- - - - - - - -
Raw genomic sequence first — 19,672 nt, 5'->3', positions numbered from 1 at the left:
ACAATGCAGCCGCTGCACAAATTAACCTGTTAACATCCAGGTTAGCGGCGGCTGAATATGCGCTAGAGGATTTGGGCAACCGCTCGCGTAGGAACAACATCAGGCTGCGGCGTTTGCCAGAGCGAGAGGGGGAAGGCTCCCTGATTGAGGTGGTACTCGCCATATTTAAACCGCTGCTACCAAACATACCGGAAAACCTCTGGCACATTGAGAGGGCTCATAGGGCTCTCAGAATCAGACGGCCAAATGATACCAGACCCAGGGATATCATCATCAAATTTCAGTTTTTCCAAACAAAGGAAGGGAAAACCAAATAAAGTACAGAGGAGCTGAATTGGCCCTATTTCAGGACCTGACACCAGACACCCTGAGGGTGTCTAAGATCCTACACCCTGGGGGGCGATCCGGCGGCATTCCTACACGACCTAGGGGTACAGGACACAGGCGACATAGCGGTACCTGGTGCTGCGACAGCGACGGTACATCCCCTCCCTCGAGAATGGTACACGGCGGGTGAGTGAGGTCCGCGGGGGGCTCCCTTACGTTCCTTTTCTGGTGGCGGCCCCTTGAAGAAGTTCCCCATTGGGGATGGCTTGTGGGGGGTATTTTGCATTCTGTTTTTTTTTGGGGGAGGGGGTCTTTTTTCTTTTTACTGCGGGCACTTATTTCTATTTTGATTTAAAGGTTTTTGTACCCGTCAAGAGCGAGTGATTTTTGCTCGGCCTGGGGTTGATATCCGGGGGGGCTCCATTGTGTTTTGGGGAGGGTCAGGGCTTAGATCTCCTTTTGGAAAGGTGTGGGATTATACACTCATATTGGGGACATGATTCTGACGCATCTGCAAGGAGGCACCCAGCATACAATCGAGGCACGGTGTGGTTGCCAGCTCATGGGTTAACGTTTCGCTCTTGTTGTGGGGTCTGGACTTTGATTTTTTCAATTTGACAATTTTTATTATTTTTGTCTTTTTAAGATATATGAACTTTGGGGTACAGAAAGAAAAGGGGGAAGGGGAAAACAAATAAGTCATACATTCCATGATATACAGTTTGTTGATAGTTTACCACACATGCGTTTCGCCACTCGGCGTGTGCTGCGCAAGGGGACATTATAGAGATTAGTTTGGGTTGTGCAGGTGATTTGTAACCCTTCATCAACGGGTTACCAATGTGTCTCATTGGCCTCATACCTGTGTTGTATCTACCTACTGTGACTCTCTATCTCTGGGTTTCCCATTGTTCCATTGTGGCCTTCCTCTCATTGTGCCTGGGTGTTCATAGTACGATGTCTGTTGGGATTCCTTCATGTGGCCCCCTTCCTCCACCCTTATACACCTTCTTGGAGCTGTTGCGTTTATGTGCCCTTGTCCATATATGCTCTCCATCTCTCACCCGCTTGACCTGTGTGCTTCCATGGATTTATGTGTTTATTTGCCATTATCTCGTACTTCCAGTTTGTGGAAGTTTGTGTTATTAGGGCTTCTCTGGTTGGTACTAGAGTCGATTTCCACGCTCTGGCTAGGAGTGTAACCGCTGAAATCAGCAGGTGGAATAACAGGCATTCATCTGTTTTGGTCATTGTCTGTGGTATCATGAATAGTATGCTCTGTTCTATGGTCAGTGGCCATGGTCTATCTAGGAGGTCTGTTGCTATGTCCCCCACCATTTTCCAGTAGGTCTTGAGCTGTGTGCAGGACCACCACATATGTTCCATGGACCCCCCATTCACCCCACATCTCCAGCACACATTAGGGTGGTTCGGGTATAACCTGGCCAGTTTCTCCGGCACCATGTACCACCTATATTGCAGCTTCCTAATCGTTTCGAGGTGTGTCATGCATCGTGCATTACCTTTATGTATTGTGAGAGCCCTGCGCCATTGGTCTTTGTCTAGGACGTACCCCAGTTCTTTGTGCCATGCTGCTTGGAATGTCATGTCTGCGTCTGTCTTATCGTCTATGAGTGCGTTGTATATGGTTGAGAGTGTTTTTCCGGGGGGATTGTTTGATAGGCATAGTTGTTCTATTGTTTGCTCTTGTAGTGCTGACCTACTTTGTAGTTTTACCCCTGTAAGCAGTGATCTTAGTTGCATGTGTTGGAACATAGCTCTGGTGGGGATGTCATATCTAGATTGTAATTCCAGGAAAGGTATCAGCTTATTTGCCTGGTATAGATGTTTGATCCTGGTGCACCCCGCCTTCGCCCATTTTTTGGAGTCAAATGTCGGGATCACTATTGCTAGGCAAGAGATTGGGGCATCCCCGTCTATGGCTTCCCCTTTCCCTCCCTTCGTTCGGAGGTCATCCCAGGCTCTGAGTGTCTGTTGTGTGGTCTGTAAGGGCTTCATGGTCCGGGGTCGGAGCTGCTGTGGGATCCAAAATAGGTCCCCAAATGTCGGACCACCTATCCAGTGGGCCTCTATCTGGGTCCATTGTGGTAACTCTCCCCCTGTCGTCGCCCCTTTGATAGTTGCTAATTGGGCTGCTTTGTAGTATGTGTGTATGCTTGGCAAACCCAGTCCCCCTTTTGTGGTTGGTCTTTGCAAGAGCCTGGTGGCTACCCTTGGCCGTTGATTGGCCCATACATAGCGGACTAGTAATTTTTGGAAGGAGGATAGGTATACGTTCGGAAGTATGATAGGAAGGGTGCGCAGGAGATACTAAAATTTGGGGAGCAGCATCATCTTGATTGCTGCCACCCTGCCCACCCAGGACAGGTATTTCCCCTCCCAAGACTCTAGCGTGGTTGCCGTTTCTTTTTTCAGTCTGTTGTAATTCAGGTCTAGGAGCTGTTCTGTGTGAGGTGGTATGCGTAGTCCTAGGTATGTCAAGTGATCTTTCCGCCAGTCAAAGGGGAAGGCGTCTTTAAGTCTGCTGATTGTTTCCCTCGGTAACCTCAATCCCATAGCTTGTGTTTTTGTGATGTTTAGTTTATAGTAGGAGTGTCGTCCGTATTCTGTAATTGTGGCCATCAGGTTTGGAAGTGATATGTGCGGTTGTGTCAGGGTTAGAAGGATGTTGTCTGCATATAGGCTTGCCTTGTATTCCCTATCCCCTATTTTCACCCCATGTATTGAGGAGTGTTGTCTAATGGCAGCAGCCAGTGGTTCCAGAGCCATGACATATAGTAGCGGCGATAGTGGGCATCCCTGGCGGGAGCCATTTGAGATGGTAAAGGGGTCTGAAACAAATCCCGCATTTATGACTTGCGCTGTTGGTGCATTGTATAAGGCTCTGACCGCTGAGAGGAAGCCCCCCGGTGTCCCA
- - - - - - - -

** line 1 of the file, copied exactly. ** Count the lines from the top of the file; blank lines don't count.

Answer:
Raw genomic sequence first — 19,672 nt, 5'->3', positions numbered from 1 at the left: